Tossing cornhole, munching barbecued chicken and lining up at a free ice cream truck, the employees of Yankee Publishing Inc. were celebrating something new on a muggy Aug. 22 afternoon in Dublin: becoming owners of the company they work for. While ownership of Yankee Publishing may have been a new concept to them, it’s not to others in New Hampshire.
The 17 family owners of the 84-year-old company decided to transfer a 30% stake in the business — which publishes Yankee Magazine, The Old Farmer’s Almanac, New Hampshire Magazine and the NH Business Review, among other publications — via an employee stock ownership plan, or ESOP. It will be the 30th such plan in the state, many of them decades old and one even dating back to 1985. Nationwide, there are 1.3 million employees in 5,500 standalone ESOPs. But they are still relatively rare — only about a tenth of a percent of all businesses have them in the state and the nation.
What this exactly means to the 85 Yankee employees — besides the feeling of being an owner — won’t be known until they leave the company and cash in their ESOP shares, but in monetary terms, it could be a lot. Just take a look at the more than 5,000 other active participant-employees in the state. They owned ESOPs with assets of nearly $1 billion at the end of fiscal year 2017, according to forms their sponsors file with the IRS. That comes out to nearly $200,000 a person.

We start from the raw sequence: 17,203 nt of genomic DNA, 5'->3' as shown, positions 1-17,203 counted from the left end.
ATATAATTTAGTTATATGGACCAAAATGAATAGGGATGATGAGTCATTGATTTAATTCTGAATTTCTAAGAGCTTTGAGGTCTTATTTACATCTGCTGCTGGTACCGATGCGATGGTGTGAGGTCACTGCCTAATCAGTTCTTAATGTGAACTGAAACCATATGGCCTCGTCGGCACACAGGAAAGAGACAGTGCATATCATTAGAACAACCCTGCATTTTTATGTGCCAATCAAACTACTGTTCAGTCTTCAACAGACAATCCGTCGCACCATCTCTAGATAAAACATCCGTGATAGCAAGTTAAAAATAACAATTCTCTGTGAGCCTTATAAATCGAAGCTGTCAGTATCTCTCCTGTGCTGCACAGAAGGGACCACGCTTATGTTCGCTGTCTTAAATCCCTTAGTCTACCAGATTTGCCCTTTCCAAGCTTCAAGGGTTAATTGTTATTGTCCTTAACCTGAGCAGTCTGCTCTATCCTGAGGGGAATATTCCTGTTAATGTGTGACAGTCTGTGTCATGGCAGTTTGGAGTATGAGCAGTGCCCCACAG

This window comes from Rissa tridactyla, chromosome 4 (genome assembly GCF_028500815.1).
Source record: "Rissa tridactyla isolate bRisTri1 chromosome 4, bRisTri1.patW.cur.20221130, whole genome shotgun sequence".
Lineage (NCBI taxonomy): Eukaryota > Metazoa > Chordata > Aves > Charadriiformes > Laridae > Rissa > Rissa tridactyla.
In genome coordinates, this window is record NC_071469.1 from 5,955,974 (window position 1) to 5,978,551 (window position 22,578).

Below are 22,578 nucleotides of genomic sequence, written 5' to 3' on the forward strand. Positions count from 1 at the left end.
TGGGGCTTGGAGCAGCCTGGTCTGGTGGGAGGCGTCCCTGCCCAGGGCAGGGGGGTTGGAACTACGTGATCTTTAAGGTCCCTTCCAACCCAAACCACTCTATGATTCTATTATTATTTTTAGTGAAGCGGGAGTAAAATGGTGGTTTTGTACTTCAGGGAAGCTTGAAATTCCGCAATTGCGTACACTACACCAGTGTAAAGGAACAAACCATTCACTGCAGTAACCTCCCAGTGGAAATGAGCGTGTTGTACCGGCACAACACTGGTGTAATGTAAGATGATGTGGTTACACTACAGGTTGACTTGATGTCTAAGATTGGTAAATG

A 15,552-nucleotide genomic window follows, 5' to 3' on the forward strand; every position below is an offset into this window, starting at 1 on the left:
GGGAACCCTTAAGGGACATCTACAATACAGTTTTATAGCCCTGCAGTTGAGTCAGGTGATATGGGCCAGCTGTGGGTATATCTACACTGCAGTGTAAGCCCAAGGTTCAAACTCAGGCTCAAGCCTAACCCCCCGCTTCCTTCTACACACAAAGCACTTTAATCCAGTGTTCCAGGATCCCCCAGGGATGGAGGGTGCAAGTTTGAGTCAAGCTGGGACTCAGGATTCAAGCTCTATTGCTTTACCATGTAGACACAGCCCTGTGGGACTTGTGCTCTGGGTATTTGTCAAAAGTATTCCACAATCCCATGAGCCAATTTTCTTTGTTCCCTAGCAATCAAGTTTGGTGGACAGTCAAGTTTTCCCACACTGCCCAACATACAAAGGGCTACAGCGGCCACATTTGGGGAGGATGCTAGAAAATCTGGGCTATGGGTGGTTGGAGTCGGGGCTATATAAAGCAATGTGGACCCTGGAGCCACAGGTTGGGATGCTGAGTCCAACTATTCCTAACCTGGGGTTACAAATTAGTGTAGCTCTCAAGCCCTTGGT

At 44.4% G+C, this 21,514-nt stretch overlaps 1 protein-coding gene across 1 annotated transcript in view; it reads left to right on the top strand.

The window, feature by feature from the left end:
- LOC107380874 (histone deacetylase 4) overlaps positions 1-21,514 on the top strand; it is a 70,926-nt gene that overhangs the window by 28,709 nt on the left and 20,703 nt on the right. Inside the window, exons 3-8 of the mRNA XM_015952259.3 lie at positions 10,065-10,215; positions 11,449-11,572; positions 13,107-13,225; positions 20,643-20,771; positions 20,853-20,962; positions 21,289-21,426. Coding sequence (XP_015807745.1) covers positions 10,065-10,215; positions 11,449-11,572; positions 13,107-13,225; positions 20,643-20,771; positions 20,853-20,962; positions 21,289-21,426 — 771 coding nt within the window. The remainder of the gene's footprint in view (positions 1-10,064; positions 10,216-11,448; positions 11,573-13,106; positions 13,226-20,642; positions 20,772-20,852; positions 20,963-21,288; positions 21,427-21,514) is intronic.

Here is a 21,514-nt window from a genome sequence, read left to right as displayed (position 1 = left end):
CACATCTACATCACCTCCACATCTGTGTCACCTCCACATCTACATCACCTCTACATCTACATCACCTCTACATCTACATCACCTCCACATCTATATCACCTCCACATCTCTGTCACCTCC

That’s not what everyone will walk away with, of course. First some plans — but not most — have some substantial liabilities, particularly when first starting out, and there are expenses to run them. The employees would have to share that with the retirees collecting payments stretched out over years. And everybody’s piece of the pie is different — it is allocated through calculating such factors as years of service and percentage of payroll. Some employees may leave before they are fully vested, and others may retire before their shares are worth very much. But payments are often substantial.
For instance, at Admix Inc., a Londonderry manufacturer that started its ESOP in 2000 and is now 100% employee-owned, most employees get payouts ranging from $40,000 to the low six figures, according to CEO Lou Beaudette. At Hypertherm, in Hanover, the ESOP’s total assets top $500 million. Even when accounting for the debt, and including retirees, it comes out to nearly $300,000 per person. And the employees, like all participants in ESOPs, won’t have to pay a penny for it.